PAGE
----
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New Jersey’s email voting option backfires, e-voters stranded in confusion

This is why we can’t have nice things: Yesterday, with last-minute notice, New Jersey residents found they would be able to vote by email given the circumstances post-Hurricane Sandy. Theoretically, this seemed like a viable solution. Except it has gone terrible wrong.

Aside from the obvious security issues of voting fraud, county election administrators are now reporting that the email at which voters can request electronic ballots from are full and thus cannot respond to interested e-voters. Some New Jersey county officials have taken to Facebook to allow voters to request e-ballots from their personal email accounts, but we can’t imagine one person has the man power to sift through all the responses in a timely manner. 

Even if New Jersey residents were able to obtain an electronic ballot, they would also be required to send in paper ballots by mail as soon as possible to register against voting fraud. Of course, this is difficult for voters who’ve had to evacuate their homes and have limited resources.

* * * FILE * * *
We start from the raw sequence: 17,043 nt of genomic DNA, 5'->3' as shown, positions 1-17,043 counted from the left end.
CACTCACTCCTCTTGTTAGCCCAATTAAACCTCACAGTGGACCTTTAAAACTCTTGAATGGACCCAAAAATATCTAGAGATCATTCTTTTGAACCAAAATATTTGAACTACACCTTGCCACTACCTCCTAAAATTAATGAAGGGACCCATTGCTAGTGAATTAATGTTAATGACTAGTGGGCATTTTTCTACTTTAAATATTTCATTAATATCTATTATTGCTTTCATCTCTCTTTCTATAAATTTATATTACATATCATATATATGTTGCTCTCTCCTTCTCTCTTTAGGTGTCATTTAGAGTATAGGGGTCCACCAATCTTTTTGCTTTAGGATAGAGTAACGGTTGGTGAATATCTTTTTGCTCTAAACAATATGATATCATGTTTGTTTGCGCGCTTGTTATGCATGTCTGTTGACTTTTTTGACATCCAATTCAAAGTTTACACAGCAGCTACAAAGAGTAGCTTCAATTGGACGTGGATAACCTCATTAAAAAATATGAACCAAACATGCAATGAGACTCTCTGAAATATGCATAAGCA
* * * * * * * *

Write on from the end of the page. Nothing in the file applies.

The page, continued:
The chaos also makes it confusing for voters overseas and for anyone trying to get an election day-related question answered by electronic means. With the official county mailboxes full, voters are not only unable to retrieve e-ballots, they can’t even contact officials to find a local, physical poll booth in their area or know what to do when all else fails.

“If you’re going to do something like this, you have to do it right,” Wired editor Jason Tanz, a resident of NJ’s Essex county, told Buzzfeed. “This was obviously a rush job, and I’m sure thousands of people won’t be able to vote because they couldn’t figure out where to send their applications, and couldn’t get anyone to tell them.”

In the mean time, Ernie Landante, a spokesman for the New Jersey Division of Elections, said “authorized messengers” would be allowed to pick up multiple mail-in ballots from those living in shelters and deliver them to the voting booths.

“We are doing everything we can in this extraordinary situation not to disenfranchise voters displaced by Sandy. Their voices and their votes will be heard no differently than anyone else’s,” Landante said. It’s a hopeful effort by the state, but for those still experiencing limited power, the confusion is infinitely multiplied.

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